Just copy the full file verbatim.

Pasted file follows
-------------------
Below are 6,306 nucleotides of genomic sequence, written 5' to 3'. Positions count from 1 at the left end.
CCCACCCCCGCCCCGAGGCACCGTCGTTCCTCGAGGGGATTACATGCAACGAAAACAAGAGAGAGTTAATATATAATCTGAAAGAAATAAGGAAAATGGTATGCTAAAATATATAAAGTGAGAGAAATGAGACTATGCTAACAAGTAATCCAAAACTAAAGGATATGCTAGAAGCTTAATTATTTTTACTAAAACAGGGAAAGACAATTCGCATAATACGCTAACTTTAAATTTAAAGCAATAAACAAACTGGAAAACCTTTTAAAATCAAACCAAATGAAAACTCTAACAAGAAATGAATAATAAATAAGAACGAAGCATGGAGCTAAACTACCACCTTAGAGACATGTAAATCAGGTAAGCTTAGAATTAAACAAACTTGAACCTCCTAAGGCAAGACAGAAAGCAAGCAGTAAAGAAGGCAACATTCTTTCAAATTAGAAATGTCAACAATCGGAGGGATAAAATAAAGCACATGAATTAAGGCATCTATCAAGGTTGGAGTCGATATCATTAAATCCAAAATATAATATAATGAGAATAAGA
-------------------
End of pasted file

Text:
Below are 6,306 nucleotides of genomic sequence, written 5' to 3'. Positions count from 1 at the left end.
CCCACCCCCGCCCCGAGGCACCGTCGTTCCTCGAGGGGATTACATGCAACGAAAACAAGAGAGAGTTAATATATAATCTGAAAGAAATAAGGAAAATGGTATGCTAAAATATATAAAGTGAGAGAAATGAGACTATGCTAACAAGTAATCCAAAACTAAAGGATATGCTAGAAGCTTAATTATTTTTACTAAAACAGGGAAAGACAATTCGCATAATACGCTAACTTTAAATTTAAAGCAATAAACAAACTGGAAAACCTTTTAAAATCAAACCAAATGAAAACTCTAACAAGAAATGAATAATAAATAAGAACGAAGCATGGAGCTAAACTACCACCTTAGAGACATGTAAATCAGGTAAGCTTAGAATTAAACAAACTTGAACCTCCTAAGGCAAGACAGAAAGCAAGCAGTAAAGAAGGCAACATTCTTTCAAATTAGAAATGTCAACAATCGGAGGGATAAAATAAAGCACATGAATTAAGGCATCTATCAAGGTTGGAGTCGATATCATTAAATCCAAAATATAATATAATGAGAATAAGA